The South Carolina Supreme Court recently decided Garrison v. Target Corporation in which it interpreted South Carolina’s statutory cap on punitive damages. The Court reversed the Court of Appeals of South Carolina, which held that a defendant must plead the statutory cap as an affirmative defense in its first responsive pleading or waive the cap’s protections. This Court of Appeals ruling had sent shockwaves throughout the defense bar, causing defense attorneys to rush to amend their answers to plead the statutory punitive damages cap as an affirmative defense to avoid waiving the cap. The Court has now overturned the Court of Appeals’ perplexing decision, finding that the statutory cap is not an affirmative defense and thus cannot be waived. Instead, the statutory cap provides a legislative limit on punitive damages under certain circumstances, which the trial court must evaluate on a case-by-case basis. Garrison v. Target Corporation illustrates the importance of the statutory cap to defendants facing an outsized punitive damages verdict.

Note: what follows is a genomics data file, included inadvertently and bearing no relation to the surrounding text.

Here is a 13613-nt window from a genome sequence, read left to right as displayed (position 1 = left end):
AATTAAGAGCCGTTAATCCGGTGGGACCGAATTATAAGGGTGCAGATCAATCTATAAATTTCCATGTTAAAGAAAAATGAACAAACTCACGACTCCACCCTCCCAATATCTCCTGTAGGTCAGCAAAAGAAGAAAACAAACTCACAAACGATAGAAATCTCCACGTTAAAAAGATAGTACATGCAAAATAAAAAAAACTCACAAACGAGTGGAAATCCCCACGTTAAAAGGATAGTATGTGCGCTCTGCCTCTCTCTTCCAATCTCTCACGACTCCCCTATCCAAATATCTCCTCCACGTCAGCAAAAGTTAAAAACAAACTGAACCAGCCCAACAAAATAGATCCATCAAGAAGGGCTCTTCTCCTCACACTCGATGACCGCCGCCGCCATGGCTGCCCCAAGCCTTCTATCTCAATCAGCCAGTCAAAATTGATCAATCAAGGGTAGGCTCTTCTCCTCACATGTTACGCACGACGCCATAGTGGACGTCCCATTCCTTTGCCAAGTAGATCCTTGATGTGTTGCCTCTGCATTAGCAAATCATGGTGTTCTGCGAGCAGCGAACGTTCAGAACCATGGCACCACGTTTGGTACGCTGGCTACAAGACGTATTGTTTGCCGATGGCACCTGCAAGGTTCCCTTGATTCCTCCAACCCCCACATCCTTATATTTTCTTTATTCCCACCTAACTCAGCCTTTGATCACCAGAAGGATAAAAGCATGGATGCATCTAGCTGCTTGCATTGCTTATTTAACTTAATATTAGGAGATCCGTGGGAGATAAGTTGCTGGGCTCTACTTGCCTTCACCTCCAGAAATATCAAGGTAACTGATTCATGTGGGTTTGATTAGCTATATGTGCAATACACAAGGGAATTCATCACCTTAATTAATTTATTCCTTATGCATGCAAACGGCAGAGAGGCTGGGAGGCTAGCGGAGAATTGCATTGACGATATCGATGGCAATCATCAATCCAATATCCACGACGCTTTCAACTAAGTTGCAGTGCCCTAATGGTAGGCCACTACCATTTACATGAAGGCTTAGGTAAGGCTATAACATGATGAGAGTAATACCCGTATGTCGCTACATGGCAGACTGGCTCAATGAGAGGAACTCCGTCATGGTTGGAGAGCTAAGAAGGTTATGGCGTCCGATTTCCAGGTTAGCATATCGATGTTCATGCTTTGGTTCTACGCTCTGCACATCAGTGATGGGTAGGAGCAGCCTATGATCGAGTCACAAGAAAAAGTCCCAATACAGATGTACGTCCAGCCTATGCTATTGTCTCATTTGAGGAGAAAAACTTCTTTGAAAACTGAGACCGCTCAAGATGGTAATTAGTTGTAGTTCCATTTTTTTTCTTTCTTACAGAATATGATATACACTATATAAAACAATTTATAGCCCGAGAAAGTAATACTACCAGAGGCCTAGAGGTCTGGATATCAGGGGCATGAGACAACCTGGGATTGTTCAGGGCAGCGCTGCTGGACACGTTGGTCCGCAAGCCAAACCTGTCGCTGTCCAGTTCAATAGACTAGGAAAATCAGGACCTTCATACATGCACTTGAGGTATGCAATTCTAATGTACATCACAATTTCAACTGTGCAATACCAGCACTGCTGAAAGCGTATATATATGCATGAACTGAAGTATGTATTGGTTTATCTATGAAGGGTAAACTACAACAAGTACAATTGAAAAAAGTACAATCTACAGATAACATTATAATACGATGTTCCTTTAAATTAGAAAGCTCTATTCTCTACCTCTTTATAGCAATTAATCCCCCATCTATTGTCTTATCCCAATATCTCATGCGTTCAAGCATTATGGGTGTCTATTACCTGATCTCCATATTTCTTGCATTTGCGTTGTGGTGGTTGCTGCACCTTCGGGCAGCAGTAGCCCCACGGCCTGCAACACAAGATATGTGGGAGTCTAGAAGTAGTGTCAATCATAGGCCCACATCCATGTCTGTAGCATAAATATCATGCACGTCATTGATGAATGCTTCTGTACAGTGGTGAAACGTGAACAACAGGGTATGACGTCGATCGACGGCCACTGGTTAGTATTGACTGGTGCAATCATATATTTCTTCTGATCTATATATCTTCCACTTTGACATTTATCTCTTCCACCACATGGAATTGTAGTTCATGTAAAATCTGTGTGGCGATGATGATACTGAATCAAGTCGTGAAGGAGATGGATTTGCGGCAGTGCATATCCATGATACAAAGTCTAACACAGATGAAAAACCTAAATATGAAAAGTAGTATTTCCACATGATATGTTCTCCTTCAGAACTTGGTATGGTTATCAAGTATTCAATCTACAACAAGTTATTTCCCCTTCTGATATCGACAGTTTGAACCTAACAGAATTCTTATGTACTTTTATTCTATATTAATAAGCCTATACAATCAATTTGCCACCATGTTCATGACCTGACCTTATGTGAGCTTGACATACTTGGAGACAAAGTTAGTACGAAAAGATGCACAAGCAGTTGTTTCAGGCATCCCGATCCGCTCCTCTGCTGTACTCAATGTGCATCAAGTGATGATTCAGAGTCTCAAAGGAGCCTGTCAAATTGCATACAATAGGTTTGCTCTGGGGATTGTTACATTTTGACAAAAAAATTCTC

SC Supreme Court Clarifies Statutory Cap on Punitive Damages
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